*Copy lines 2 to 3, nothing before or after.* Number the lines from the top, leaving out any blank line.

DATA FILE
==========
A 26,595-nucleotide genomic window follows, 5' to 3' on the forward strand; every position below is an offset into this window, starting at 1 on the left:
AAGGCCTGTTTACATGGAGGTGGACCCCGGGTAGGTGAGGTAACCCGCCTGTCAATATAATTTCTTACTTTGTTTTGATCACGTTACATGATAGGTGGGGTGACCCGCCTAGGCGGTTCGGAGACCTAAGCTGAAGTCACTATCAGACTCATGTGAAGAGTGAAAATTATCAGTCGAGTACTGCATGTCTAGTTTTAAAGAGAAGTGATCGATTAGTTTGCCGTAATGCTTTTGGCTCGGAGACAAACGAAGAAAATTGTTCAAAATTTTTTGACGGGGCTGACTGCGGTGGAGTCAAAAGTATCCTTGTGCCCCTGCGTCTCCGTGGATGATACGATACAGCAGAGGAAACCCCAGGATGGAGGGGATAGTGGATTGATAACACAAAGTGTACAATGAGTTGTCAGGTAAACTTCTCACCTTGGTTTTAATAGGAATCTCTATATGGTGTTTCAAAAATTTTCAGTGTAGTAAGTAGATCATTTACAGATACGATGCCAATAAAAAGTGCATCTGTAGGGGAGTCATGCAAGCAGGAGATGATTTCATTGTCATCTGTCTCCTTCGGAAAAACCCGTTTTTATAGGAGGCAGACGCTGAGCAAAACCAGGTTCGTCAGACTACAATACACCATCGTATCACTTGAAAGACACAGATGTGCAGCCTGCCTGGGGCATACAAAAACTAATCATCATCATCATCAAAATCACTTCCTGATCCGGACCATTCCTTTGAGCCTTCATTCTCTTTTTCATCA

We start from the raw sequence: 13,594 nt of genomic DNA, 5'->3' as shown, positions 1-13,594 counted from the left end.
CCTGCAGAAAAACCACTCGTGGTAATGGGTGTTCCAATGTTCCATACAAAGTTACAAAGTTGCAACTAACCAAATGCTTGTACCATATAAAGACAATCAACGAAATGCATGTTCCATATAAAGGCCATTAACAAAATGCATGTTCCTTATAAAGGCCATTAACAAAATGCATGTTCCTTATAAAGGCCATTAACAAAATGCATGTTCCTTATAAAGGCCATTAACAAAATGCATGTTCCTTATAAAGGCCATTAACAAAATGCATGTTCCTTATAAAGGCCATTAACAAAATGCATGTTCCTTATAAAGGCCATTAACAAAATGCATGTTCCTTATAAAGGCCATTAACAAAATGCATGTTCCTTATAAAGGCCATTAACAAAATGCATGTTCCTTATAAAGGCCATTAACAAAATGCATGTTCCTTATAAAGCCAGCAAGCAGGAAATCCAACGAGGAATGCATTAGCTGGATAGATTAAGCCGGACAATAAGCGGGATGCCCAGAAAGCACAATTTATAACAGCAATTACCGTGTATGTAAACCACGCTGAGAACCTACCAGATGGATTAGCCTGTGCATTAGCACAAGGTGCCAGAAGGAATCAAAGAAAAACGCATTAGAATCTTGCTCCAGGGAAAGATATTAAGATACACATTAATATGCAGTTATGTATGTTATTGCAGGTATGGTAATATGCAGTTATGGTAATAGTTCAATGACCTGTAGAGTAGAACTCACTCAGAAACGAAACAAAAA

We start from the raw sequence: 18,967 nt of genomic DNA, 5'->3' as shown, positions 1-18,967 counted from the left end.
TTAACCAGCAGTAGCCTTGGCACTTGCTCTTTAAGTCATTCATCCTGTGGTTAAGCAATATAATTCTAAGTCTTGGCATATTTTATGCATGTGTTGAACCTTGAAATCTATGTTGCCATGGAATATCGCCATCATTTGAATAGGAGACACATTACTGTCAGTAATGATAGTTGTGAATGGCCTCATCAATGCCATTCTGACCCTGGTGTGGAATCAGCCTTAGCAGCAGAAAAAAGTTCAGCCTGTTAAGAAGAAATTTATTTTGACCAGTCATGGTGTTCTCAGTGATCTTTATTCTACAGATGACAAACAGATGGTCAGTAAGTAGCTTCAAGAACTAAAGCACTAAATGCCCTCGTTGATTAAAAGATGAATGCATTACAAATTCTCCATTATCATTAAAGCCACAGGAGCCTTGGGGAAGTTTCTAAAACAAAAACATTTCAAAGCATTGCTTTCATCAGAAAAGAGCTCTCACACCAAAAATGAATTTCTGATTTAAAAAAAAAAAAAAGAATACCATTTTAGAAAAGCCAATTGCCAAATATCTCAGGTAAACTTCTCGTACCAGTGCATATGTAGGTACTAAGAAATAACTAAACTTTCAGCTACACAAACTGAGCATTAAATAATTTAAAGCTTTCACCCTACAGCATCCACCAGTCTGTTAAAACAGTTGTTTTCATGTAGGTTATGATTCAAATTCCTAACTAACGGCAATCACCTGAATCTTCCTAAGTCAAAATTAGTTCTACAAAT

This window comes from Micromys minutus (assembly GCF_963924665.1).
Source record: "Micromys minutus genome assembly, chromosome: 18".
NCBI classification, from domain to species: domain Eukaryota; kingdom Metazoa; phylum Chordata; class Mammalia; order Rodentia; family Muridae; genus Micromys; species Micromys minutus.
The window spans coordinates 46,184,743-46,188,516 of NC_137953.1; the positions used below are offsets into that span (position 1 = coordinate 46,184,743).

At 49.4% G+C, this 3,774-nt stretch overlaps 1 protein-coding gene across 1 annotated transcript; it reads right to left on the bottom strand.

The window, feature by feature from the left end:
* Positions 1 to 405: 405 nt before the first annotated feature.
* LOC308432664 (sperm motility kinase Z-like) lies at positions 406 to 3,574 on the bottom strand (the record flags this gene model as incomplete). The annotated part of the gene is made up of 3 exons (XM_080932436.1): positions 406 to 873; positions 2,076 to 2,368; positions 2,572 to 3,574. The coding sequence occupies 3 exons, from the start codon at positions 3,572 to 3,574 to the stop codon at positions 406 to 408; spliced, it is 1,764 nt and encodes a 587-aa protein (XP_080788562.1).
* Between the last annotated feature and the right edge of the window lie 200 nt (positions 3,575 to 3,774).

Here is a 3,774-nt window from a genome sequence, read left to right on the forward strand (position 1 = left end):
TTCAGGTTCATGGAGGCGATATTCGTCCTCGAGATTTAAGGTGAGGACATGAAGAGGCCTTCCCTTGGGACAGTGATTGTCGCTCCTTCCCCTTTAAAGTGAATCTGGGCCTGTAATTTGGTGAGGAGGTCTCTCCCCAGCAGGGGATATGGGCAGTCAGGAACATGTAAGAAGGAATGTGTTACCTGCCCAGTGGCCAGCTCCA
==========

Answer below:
AAGGCCTGTTTACATGGAGGTGGACCCCGGGTAGGTGAGGTAACCCGCCTGTCAATATAATTTCTTACTTTGTTTTGATCACGTTACATGATAGGTGGGGTGACCCGCCTAGGCGGTTCGGAGACCTAAGCTGAAGTCACTATCAGACTCATGTGAAGAGTGAAAATTATCAGTCGAGTACTGCATGTCTAGTTTTAAAGAGAAGTGATCGATTAGTTTGCCGTAATGCTTTTGGCTCGGAGACAAACGAAGAAAATTGTTCAAAATTTTTTGACGGGGCTGACTGCGGTGGAGTCAAAAGTATCCTTGTGCCCCTGCGTCTCCGTGGATGATACGATACAGCAGAGGAAACCCCAGGATGGAGGGGATAGTGGATTGATAACACAAAGTGTACAATGAGTTGTCAGGTAAACTTCTCACCTTGGTTTTAATAGGAATCTCTATATGGTGTTTCAAAAATTTTCAGTGTAGTAAGTAGATCATTTACAGATACGATGCCAATAAAAAGTGCATCTGTAGGGGAGTCATGCAAGCAGGAGATGATTTCATTGTCATCTGTCTCCTTCGGAAAAACCCGTTTTTATAGGAGGCAGACGCTGAGCAAAACCAGGTTCGTCAGACTACAATACACCATCGTATCACTTGAAAGACACAGATGTGCAGCCTGCCTGGGGCATACAAAAACTAATCATCATCATCATCAAAATCACTTCCTGATCCGGACCATTCCTTTGAGCCTTCATTCTCTTTTTCATCA

We start from the raw sequence: 13,594 nt of genomic DNA, 5'->3' as shown, positions 1-13,594 counted from the left end.